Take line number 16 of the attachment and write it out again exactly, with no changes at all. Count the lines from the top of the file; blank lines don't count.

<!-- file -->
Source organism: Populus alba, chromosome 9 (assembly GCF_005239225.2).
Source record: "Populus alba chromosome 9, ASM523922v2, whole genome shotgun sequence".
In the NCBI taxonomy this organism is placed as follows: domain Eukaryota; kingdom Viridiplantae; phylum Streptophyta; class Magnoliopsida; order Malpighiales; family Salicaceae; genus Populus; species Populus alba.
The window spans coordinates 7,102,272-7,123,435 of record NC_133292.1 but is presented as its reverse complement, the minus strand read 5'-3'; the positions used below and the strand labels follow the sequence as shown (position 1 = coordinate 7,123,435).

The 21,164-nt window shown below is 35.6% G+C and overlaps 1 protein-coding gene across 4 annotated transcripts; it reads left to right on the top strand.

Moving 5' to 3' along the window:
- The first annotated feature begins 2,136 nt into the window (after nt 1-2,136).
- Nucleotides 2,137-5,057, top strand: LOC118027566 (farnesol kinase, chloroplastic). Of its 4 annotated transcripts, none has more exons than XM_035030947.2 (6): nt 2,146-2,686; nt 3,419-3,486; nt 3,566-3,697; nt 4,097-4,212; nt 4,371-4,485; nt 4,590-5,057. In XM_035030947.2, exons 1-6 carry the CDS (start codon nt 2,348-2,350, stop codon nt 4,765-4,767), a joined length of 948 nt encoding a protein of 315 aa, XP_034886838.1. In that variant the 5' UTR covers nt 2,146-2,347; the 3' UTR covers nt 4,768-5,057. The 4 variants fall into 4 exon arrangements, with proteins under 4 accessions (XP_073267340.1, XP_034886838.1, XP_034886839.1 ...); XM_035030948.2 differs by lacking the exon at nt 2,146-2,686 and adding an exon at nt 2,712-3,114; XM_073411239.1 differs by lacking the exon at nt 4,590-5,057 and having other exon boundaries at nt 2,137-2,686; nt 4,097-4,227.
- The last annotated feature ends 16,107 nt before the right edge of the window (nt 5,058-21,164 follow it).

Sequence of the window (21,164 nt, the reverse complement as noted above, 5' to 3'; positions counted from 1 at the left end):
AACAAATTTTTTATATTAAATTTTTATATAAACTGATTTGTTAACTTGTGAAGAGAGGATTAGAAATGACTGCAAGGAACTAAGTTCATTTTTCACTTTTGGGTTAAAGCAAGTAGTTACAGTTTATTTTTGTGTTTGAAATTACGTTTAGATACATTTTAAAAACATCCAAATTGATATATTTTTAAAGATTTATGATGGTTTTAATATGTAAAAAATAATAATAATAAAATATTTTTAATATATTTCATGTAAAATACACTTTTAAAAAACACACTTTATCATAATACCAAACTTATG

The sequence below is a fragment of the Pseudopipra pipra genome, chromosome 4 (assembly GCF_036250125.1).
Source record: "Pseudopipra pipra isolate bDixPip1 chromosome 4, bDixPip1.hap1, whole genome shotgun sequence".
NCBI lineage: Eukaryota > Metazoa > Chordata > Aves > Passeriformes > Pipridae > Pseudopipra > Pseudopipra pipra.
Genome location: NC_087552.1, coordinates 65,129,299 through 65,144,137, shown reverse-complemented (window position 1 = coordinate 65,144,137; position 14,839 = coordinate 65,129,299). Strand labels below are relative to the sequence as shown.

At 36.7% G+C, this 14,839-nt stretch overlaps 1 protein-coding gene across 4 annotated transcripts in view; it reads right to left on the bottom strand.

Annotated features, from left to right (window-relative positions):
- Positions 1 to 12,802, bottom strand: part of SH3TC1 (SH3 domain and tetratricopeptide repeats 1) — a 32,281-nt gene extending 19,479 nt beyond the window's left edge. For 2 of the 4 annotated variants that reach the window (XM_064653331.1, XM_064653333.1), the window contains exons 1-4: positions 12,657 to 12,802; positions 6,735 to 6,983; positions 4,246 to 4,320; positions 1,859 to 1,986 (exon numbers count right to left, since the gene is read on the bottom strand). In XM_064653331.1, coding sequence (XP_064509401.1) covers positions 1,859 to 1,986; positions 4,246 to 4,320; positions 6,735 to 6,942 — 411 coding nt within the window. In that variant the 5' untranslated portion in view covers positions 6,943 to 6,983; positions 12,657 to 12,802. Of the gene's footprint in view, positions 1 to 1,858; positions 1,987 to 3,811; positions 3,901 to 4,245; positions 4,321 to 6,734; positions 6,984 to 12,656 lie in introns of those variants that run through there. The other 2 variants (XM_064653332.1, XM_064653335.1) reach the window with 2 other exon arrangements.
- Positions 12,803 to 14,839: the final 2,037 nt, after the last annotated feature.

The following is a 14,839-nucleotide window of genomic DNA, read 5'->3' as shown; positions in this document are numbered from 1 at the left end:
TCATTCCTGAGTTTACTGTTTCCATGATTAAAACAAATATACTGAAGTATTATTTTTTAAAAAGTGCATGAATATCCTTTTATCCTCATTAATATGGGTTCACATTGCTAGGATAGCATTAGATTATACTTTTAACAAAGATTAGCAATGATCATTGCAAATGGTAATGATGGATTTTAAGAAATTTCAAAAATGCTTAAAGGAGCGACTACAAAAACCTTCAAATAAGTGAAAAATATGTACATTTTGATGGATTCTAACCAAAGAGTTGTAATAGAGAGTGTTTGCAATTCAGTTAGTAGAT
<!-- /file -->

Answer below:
At 36.7% G+C, this 14,839-nt stretch overlaps 1 protein-coding gene across 4 annotated transcripts in view; it reads right to left on the bottom strand.